Rogovoy Report For 8/5/16
The weekend’s cultural highlights in the region include an all-female mariachi band; a French ensemble performing Algerian street dance; a sympathetic Shylock; Puccini; sacred steel, and a whole lot more.
MariachiFlor de Toloache, New York City’s first all-female mariachi band, performs in the Dré Pavilion at MASS MoCA on Saturday at 8pm. The Latin Grammy Award-nominated band infuses a classic ranchero sound with bursts of hip-hop, soul, jazz, and salsa. They have great costumes, too.
French dance group CompagnieHervéKOUBI makes its Jacob’s Pillow debut in the highly physical evening-length work “What the Day Owes to the Night (Ceque le jour doità la nuit)” tonight through Sunday, in the Ted Shawn Theatre. Guided by the artistic vision of French-Algerian choreographer HervéKoubi, the performance finds inspiration in street dance from Algeria and Burkina Faso, set to an eclectic score ranging from Bach to traditional Sufi music.
This summer’s production of “The Merchant of Venice,” directed by Tina Packer and starring Jonathan Epstein as Shylock, is Shakespeare & Company at its best, combining a skillful presentation of the text with an improvisatory spirit that is true to the history of Shakespearean theater, while signaling the timeless and contemporary nature of the work. It’s also darn funny and entertaining, and it runs through August 21. This is the best thing I’ve see all summer.
Artist Maurice “Pops” Peterson will explore the relationship between art and the civil rights movement in “Van Der Zee to Rockwell and Beyond: Art and Civil Rights,” at Norman Rockwell Museum in Stockbridge, on Saturday, at 5pm. Peterson was recently honored for his series that re-imagined the art of Norman Rockwell to reflect the realities of 21st century life.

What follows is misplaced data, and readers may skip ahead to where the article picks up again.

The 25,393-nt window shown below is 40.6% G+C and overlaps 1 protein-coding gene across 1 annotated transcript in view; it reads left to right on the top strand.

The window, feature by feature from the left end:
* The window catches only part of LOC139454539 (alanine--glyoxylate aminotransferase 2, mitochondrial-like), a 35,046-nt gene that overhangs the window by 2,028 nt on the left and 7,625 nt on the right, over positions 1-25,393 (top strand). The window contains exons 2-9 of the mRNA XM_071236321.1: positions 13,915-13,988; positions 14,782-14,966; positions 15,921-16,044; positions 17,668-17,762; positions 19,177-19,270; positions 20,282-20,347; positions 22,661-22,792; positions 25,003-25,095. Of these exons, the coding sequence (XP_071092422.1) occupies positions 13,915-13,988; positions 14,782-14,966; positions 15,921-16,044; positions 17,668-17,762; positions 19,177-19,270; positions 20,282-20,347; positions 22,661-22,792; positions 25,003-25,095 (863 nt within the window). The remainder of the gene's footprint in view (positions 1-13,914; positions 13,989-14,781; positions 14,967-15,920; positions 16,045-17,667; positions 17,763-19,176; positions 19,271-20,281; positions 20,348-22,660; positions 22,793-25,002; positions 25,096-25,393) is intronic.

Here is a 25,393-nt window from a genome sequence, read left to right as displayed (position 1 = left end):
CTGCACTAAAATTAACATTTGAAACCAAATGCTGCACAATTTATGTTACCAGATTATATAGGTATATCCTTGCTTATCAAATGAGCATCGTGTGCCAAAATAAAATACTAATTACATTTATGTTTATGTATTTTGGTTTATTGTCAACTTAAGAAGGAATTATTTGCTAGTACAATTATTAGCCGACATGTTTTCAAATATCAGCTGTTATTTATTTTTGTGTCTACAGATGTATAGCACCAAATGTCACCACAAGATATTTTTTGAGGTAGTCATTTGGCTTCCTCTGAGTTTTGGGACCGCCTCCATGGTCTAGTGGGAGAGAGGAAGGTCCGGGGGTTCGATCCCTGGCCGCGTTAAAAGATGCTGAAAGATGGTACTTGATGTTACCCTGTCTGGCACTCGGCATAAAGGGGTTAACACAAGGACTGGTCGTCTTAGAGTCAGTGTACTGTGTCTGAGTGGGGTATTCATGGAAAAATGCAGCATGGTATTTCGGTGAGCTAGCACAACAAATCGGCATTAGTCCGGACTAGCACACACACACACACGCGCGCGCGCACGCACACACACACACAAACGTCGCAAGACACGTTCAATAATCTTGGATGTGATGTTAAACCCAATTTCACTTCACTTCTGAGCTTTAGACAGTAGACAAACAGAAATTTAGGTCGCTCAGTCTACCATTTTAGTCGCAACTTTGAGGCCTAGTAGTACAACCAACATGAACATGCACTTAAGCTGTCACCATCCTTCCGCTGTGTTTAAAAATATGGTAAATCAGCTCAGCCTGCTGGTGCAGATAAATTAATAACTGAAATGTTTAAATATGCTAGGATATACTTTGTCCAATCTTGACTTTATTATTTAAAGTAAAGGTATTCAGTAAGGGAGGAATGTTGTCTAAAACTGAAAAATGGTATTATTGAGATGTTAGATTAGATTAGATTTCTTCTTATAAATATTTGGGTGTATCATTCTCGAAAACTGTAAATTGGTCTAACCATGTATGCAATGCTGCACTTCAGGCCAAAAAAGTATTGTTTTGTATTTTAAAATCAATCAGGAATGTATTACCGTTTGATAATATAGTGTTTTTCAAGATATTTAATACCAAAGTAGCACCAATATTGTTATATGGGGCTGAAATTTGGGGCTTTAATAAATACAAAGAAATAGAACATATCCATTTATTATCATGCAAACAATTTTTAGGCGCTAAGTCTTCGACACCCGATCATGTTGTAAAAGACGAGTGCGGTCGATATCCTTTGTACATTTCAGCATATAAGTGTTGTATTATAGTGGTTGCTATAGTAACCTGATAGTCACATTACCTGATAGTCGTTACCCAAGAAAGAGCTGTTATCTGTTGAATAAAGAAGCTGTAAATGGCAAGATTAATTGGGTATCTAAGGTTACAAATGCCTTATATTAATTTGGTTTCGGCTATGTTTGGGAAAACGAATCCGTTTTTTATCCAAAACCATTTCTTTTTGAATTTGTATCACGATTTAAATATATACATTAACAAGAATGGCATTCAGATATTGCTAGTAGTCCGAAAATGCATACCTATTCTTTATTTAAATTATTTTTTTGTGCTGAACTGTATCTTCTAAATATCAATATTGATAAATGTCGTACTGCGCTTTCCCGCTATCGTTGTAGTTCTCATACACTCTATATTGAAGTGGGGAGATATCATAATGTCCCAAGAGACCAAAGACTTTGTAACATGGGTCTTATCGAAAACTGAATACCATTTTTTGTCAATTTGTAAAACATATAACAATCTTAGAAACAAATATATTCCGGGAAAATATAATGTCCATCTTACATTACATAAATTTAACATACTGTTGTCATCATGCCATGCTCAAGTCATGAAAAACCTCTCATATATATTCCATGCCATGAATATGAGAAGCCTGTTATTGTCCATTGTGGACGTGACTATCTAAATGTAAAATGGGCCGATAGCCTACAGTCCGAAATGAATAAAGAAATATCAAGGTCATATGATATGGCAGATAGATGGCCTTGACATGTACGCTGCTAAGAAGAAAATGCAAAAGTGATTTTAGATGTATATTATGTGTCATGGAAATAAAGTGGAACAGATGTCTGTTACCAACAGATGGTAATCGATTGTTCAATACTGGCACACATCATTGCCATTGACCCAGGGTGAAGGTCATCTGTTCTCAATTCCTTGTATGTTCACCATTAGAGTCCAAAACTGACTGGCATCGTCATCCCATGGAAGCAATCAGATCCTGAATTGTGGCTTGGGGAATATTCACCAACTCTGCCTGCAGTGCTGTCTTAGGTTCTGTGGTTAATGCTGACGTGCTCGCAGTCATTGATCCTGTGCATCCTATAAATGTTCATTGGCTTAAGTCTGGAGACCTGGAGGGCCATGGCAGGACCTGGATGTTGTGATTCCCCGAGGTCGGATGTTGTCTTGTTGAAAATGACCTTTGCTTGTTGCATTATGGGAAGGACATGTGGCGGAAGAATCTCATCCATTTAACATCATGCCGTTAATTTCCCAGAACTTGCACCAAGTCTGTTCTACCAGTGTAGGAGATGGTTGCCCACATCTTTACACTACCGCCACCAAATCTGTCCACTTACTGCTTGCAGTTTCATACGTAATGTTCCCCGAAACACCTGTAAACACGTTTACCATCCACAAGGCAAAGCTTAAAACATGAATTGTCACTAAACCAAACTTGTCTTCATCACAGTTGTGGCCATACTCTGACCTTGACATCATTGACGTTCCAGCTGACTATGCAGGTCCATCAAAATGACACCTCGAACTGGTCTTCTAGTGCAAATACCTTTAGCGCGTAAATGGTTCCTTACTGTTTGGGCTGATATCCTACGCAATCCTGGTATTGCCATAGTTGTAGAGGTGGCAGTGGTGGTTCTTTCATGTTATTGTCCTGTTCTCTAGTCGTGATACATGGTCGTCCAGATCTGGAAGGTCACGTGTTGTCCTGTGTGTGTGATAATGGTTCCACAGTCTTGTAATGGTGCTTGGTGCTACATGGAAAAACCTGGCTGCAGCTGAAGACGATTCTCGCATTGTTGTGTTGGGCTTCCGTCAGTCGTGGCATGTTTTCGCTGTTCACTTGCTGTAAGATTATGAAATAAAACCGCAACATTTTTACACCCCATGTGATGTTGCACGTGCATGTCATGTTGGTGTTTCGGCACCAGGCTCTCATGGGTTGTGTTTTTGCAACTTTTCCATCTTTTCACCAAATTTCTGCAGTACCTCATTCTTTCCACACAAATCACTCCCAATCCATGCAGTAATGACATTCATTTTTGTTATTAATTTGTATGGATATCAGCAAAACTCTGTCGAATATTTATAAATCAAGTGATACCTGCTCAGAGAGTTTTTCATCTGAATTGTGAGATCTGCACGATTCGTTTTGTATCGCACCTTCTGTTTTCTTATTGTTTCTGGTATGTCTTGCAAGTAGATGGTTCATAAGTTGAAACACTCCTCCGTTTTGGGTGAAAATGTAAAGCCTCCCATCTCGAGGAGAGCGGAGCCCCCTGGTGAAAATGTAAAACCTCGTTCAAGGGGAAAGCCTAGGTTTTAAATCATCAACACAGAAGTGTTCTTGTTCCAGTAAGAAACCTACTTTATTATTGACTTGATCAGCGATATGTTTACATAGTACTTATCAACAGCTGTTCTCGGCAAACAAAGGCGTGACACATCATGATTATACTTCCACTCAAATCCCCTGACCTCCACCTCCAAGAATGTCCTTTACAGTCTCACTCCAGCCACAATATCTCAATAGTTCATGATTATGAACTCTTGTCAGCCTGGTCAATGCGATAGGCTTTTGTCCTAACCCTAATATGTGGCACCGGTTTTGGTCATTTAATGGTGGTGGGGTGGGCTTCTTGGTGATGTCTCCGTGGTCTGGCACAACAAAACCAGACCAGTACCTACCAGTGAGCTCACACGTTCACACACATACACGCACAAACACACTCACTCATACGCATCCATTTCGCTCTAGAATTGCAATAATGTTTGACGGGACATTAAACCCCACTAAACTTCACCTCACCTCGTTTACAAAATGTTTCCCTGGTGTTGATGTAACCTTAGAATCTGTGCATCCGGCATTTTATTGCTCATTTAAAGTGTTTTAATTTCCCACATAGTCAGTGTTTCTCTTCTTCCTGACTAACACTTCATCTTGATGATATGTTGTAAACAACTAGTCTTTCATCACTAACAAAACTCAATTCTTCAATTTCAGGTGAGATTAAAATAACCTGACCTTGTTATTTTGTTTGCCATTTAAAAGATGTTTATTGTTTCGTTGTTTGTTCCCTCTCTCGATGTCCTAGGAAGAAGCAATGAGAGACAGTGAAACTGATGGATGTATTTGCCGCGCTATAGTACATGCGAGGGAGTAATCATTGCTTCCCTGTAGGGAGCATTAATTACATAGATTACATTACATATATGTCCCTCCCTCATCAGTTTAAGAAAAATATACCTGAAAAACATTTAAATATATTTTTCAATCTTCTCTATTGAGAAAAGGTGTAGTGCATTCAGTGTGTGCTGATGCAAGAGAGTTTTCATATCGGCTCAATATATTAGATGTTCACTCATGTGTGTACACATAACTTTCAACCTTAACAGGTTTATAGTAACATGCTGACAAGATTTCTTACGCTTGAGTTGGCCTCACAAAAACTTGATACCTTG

The 27th annual Bard Music Festival – an exploration of “Puccini and His World” – opens tonight with the first of the weekend’s five themed concerts. “Opera, Politics, and the Italian,” examines the ways Italians perceived their newly unified homeland in the comparatively peaceful half-century between the Risorgimento and the First World War, through operatic and other excerpts by Puccini and his contemporaries. There are talks, lectures, panel discussions and other concerts throughout the weekend.
Robert Randolph and the Family Band bring their unique blend of gospel-influenced soul-rock and sacred steel music to Club Helsinki Hudson tonight at 9pm. Randolph's unprecedented prowess on his instrument garnered him a spot on Rolling Stone's "100 Greatest Guitarists of All Time" list, and also attracted the attention of such giants as Eric Clapton and Carlos Santana, who have collaborated with him on stage and in the studio.
And on Sunday night, Anders Osborne Band brings its unique blend of original, Southern-influenced roots-rock to Club Helsinki Hudson on Sunday at 8pm. Indie-grunge artist Oliver John-Rodgers will warm up the crowd for Osborne.
Seth Rogovoy is editor of Berkishire Daily and the Rogovoy Report, available online at rogovoyreport.com
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